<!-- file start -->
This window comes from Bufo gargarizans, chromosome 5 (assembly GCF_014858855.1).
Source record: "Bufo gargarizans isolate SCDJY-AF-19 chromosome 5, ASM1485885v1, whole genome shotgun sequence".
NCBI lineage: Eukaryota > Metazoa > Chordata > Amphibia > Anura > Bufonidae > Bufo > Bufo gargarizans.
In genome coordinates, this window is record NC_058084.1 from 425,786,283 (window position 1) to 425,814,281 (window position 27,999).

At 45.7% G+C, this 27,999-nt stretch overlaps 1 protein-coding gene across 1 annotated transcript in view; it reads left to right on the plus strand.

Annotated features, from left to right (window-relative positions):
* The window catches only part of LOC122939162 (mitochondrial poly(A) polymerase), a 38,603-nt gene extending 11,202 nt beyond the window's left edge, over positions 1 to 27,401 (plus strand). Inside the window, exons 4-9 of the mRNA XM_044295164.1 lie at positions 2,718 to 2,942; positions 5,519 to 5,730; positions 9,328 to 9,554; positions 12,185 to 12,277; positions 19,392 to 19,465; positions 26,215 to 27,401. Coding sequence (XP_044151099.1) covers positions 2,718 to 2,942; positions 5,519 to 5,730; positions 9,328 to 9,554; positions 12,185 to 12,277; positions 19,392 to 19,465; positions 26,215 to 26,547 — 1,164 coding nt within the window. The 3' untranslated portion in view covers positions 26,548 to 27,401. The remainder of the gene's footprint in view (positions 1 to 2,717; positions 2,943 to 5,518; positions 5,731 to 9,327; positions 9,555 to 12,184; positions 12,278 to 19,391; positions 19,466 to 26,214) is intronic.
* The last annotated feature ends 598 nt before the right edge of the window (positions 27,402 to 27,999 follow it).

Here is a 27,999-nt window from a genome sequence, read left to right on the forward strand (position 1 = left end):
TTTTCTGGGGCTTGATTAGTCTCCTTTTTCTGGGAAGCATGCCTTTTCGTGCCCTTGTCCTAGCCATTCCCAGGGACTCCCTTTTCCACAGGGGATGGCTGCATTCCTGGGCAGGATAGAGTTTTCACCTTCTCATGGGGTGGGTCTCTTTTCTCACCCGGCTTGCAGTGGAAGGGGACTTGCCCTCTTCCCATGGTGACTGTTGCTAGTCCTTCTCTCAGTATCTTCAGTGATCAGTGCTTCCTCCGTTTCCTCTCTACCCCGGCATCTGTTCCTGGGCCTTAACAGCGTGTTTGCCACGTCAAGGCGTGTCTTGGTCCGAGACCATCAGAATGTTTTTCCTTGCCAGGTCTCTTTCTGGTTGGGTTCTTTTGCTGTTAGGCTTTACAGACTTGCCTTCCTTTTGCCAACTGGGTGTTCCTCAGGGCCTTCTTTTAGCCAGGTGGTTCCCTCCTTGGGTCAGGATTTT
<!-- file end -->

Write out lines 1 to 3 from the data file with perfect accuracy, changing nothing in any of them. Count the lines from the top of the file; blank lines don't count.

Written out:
This window comes from Bufo gargarizans, chromosome 5 (assembly GCF_014858855.1).
Source record: "Bufo gargarizans isolate SCDJY-AF-19 chromosome 5, ASM1485885v1, whole genome shotgun sequence".
NCBI lineage: Eukaryota > Metazoa > Chordata > Amphibia > Anura > Bufonidae > Bufo > Bufo gargarizans.